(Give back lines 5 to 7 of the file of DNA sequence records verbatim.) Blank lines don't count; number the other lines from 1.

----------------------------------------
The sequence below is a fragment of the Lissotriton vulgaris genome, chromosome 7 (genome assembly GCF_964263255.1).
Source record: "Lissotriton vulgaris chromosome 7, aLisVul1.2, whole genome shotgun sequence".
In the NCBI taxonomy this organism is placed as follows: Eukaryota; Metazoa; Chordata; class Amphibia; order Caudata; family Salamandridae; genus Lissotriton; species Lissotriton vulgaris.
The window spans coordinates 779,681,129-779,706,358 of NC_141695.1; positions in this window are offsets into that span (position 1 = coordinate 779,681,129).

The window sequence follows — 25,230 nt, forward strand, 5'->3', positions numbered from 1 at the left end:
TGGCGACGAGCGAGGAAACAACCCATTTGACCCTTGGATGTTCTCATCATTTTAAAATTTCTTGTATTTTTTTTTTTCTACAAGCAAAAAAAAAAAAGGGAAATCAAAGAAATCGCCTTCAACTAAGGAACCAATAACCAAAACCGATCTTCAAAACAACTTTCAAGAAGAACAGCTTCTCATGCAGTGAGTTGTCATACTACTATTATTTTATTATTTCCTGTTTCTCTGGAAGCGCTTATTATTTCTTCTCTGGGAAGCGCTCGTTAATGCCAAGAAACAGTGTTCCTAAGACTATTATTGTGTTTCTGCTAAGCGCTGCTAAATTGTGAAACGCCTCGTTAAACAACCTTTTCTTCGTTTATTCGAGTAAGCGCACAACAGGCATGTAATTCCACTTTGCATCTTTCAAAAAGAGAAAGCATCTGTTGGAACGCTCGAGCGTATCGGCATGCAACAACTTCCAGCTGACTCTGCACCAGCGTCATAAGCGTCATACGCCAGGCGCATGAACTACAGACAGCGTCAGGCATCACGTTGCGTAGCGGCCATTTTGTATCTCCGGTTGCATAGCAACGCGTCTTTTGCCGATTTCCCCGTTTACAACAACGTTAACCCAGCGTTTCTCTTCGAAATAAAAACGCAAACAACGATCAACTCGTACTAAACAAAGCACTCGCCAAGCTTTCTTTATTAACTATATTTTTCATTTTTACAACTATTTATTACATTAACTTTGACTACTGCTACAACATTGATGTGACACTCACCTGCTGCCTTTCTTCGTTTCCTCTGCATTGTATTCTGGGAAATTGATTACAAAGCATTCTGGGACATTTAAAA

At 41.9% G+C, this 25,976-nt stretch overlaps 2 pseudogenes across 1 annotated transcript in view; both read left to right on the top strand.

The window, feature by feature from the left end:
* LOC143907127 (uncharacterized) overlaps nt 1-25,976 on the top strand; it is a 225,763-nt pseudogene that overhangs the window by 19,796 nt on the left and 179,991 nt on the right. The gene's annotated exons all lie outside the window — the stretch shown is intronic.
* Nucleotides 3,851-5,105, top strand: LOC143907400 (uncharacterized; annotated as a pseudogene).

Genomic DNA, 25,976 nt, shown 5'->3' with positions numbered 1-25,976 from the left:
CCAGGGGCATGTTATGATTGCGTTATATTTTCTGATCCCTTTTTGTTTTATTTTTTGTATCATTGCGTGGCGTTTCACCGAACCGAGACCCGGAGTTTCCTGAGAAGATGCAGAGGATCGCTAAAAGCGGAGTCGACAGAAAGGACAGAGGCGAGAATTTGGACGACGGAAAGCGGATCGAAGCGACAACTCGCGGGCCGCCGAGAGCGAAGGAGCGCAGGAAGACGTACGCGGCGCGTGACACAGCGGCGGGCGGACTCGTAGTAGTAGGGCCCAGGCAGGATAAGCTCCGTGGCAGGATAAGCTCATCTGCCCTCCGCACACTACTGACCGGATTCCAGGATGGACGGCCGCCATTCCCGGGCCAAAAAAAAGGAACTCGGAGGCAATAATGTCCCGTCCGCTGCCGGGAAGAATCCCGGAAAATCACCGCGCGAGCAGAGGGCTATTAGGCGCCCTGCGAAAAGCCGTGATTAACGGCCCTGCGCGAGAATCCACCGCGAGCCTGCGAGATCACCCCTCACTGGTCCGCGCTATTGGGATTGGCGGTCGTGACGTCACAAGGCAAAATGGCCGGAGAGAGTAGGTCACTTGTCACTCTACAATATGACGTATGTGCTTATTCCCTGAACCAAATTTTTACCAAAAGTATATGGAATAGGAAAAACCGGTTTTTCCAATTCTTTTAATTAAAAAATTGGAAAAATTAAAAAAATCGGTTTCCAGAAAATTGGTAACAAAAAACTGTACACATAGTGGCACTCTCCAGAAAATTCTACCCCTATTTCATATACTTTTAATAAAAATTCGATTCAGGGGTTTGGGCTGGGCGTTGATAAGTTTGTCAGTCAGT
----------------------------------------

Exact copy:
The window sequence follows — 25,230 nt, forward strand, 5'->3', positions numbered from 1 at the left end:
TGGCGACGAGCGAGGAAACAACCCATTTGACCCTTGGATGTTCTCATCATTTTAAAATTTCTTGTATTTTTTTTTTTCTACAAGCAAAAAAAAAAAAGGGAAATCAAAGAAATCGCCTTCAACTAAGGAACCAATAACCAAAACCGATCTTCAAAACAACTTTCAAGAAGAACAGCTTCTCATGCAGTGAGTTGTCATACTACTATTATTTTATTATTTCCTGTTTCTCTGGAAGCGCTTATTATTTCTTCTCTGGGAAGCGCTCGTTAATGCCAAGAAACAGTGTTCCTAAGACTATTATTGTGTTTCTGCTAAGCGCTGCTAAATTGTGAAACGCCTCGTTAAACAACCTTTTCTTCGTTTATTCGAGTAAGCGCACAACAGGCATGTAATTCCACTTTGCATCTTTCAAAAAGAGAAAGCATCTGTTGGAACGCTCGAGCGTATCGGCATGCAACAACTTCCAGCTGACTCTGCACCAGCGTCATAAGCGTCATACGCCAGGCGCATGAACTACAGACAGCGTCAGGCATCACGTTGCGTAGCGGCCATTTTGTATCTCCGGTTGCATAGCAACGCGTCTTTTGCCGATTTCCCCGTTTACAACAACGTTAACCCAGCGTTTCTCTTCGAAATAAAAACGCAAACAACGATCAACTCGTACTAAACAAAGCACTCGCCAAGCTTTCTTTATTAACTATATTTTTCATTTTTACAACTATTTATTACATTAACTTTGACTACTGCTACAACATTGATGTGACACTCACCTGCTGCCTTTCTTCGTTTCCTCTGCATTGTATTCTGGGAAATTGATTACAAAGCATTCTGGGACATTTAAAA

At 41.9% G+C, this 25,976-nt stretch overlaps 2 pseudogenes across 1 annotated transcript in view; both read left to right on the top strand.